Ngā Hau e Whā
From the Editor

On flicking through the pages of this issue for the first time, what initially struck me was the important and varied role marae continue to play for whānau and their local communities – the beating heart. Nowhere has this been more apparent in recent times than Takahanga Marae in Kaikōura – the extraordinary effort of…

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From the CEO

As I sat down to reflect on this year my initial thought was how quickly time has rushed by – is that a sign of aging, or is it that I have become so fixated on packing so many things into my life that I have created a new norm? Recently, a wise young person said to me that is OK, as long as they are the right things!

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He Whakaaro
Studying abroad

In the last five years I’ve gone from being a student who happens to be “part Ngāi Tahu” (whatever that means) to a Ngāi Tahu person who happens to be a student. Other than learning about myself and those who came before me, an important part of this never-ending journey is discovering that some things I’ve been taught are “wrong”. One of these things is how to “do research”. This is all in the context that I’m trying my best to conduct a Kaupapa Māori research project in a city which is almost as physically far away as you can get from our takiwā. From where I am in Sheffield, Ōtepoti and Ōtautahi are the two farthest-away cities in the world.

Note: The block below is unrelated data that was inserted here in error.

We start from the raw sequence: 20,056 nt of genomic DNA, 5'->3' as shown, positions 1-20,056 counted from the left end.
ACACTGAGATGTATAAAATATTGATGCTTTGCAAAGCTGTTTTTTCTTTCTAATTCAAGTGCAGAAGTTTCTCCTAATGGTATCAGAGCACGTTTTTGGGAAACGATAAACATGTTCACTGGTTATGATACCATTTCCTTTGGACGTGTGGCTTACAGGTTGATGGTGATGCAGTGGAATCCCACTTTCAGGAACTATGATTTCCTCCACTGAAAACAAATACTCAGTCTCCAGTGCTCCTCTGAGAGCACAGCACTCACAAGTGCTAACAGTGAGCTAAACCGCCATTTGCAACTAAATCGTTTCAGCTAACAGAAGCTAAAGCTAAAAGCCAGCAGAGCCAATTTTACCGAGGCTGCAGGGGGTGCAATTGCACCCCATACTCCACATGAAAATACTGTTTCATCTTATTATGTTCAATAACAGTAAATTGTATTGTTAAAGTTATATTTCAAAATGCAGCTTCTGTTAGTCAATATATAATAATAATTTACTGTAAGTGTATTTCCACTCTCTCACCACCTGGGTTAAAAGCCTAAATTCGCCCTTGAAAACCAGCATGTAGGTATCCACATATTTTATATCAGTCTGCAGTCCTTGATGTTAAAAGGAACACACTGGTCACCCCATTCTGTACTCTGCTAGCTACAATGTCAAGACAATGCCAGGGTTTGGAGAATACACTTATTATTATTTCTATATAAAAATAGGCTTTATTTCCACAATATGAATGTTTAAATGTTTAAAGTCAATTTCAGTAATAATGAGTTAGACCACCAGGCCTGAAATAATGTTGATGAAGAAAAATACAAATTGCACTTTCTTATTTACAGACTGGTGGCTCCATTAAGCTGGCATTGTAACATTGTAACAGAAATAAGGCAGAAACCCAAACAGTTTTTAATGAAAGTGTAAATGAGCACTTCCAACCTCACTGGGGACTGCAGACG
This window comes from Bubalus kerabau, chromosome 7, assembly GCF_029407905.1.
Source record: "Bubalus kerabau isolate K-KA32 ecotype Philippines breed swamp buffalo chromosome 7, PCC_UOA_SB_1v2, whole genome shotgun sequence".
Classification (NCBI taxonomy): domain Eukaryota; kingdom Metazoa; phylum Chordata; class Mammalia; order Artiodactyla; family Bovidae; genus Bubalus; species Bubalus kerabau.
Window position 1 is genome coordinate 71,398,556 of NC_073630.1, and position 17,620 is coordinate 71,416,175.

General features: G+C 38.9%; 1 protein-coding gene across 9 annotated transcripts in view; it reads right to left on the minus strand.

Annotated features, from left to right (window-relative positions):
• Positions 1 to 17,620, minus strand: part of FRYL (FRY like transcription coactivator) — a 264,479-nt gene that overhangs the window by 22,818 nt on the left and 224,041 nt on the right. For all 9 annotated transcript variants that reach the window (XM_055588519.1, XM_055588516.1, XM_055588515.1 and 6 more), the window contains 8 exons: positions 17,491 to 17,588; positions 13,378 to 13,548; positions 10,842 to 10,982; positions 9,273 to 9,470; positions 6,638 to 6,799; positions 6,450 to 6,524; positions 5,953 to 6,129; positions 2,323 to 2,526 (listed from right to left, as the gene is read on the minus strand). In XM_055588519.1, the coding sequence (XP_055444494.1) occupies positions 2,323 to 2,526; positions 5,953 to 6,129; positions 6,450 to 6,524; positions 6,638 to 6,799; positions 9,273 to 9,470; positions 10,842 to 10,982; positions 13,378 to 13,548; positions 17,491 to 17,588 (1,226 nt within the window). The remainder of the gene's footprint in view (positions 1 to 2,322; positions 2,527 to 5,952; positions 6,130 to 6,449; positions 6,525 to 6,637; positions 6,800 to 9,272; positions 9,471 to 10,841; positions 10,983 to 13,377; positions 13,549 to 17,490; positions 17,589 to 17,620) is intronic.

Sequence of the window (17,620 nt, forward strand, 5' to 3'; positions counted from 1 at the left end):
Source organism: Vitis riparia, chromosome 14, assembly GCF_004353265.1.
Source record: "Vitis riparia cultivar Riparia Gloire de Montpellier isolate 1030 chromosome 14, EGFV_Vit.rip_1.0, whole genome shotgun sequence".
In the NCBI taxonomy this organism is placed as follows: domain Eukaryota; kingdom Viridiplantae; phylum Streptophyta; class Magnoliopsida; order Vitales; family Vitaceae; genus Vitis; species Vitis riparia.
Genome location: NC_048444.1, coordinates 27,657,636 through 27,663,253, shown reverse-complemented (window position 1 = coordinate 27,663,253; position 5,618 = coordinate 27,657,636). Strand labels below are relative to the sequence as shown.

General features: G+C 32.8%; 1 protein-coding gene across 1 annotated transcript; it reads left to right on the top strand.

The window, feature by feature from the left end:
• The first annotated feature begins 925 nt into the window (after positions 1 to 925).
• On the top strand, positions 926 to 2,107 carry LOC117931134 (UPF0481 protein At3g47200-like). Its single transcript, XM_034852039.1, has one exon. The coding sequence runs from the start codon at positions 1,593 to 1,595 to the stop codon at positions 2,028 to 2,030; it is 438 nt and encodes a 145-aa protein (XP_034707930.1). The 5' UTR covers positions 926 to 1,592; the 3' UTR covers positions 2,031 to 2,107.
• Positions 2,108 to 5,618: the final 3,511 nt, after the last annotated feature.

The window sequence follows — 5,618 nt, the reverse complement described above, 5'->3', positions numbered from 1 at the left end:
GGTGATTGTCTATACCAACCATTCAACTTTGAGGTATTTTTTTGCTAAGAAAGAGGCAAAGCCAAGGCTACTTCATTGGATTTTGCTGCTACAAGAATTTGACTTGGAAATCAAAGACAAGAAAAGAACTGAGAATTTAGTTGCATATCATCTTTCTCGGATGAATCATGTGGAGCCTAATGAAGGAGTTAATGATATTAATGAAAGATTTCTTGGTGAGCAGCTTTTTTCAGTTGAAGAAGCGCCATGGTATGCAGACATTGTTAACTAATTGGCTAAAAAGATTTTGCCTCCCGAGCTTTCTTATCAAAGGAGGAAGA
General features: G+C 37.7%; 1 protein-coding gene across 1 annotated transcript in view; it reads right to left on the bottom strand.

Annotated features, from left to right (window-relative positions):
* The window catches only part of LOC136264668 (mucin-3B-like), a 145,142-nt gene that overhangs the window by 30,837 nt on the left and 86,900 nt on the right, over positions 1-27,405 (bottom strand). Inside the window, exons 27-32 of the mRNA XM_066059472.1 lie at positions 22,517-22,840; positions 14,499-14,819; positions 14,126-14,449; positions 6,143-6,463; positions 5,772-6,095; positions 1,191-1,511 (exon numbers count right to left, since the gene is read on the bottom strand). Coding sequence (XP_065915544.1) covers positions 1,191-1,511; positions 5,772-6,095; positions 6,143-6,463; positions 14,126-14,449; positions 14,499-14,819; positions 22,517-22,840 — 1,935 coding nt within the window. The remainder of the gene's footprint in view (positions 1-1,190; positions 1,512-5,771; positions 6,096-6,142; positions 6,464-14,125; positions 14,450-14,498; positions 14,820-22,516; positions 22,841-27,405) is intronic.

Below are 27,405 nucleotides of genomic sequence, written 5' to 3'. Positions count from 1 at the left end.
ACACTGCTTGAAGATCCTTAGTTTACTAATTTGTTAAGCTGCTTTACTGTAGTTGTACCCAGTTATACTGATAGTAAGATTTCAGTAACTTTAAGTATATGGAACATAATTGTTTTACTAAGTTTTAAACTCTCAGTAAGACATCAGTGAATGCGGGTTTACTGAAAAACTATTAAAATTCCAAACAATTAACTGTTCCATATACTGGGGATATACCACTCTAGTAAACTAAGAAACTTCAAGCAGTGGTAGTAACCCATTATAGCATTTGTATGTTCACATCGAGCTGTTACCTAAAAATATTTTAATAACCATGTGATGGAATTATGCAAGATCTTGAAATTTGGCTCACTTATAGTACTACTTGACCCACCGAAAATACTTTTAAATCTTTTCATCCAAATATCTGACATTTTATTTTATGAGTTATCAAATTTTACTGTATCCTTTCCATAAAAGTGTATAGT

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Ka hao te Rakatahi
Youth custody in New Zealand

It became obvious to me that we need to have a hard look at the way we deal with prisoners, youth, and our justice system in general. Before I get into what I mean let me say this: there are many initiatives in place in New Zealand prisons like opportunities to obtain trade skills and NCEA qualifications. The staff are incredible people with genuine care for the boys, and this is in no way a criticism of them or the work they do. It is more my opinion on our society and the current way we do things.

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